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Musculoskeletal Imaging Original Research

Zubler et al. Osseous Causes of Elbow Stiffness Musculoskeletal Imaging Original Research

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Elbow Stiffness: Effectiveness of Conventional Radiography and CT to Explain Osseous Causes


Veronika Zubler 1 Nadja Saupe1 Bernhard Jost 2 Christian W. A. Pfirrmann1 Juerg Hodler 1 Marco Zanetti1
Zubler V, Saupe N, Jost B, Pfirrmann CWA, Hodler J, Zanetti M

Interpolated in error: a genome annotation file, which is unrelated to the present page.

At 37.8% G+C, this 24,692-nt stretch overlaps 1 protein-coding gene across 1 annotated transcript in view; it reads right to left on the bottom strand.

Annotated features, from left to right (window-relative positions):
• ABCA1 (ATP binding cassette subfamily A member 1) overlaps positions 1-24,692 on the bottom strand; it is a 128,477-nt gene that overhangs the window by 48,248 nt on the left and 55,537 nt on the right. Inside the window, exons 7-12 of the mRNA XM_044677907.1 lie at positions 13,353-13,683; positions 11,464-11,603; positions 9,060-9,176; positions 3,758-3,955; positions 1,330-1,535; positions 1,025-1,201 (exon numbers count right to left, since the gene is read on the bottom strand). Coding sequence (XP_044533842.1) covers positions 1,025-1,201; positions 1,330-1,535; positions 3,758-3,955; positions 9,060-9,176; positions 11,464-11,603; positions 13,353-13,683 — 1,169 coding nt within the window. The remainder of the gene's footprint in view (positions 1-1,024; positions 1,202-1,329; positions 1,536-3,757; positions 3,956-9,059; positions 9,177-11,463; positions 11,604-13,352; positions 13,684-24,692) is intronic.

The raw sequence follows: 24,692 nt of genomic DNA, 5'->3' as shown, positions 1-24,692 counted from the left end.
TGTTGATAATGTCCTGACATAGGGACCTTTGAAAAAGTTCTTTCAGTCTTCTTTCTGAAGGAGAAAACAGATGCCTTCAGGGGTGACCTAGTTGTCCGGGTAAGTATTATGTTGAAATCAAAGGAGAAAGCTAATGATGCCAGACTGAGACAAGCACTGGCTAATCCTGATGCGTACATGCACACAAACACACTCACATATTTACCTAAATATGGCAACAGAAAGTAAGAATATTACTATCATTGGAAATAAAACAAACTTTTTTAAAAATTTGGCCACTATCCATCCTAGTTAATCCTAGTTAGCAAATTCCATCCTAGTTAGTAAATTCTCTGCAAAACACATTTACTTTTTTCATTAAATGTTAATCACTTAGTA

OBJECTIVE. The purpose of our study was to evaluate the effectiveness of conventional radiography and CT for explaining the osseous causes of elbow stiffness. MATERIALS AND METHODS. Two independent readers analyzed loose bodies and osteophytes on conventional radiography and CT (or CT arthrography) of the elbow in 94 consecutive patients (71 men, 23 women; mean age, 41 years; range, 1868 years). Arthroscopic or surgical correlation was available in 58 (62%) patients. In all 94 patients, the expected restriction of motion was measured on images and correlated (Pearsons correlation) with the clinical restriction of motion. Kappa statistics were performed for interobserver agreement. RESULTS. Accuracy for detecting loose bodies was 67% with conventional radiography and 79% with CT. Differences in accuracy were most pronounced for detecting loose bodies in the posterior joint space (64% for conventional radiography vs 79% for CT). Accuracy for detecting osteophytes was 69% with conventional radiography and 76% with CT. Expected restriction of motion on conventional radiography correlated significantly with clinical restriction for only one reader for flexion (R = 0.21, p = 0.04). Expected restriction of extension on CT correlated significantly with clinical restriction of motion by both readers (R = 0.34 and 0.33, p = 0.001 and 0.001, respectively). Expected restriction of flexion on CT correlated significantly by one reader (R = 0.24, p = 0.02). Interobserver agreement with regard to detection of both loose bodies and osteophytes was higher for CT ( = 0.83 and 0.76) than for conventional radiography (0.64 and 0.60). CONCLUSION. CT is more effective than conventional radiography in explaining the osseous causes of elbow stiffness. lbow stiffness can be caused by osseous or soft-tissue abnormalities that may be located either within the joint or outside of the joint. Intraarticular causes include posttraumatic arthritis, joint incongruity, ankylosis of articular surfaces, articular adhesions, loose bodies, and osteoarthritis with bone spurs and proliferative synovitis. Extraarticular causes include heterotopic bone formation, capsular thickening, and musculotendinous contracture [1]. Soft-tissue abnormalities (e.g., synovitis, insertion tendinopathies, and collateral ligament lesions) are preferably evaluated by ultrasound or MRI [2]. Soft-tissue abnormalities frequently can be treated conservatively, whereas osseous abnormalities, such as loose bodies, osteophytes, or joint incongruity, are more commonly treated by arthroscopy or open surgery [35]. Osseous abnormalities in elbow stiffness are most commonly clarified by radiography and CT.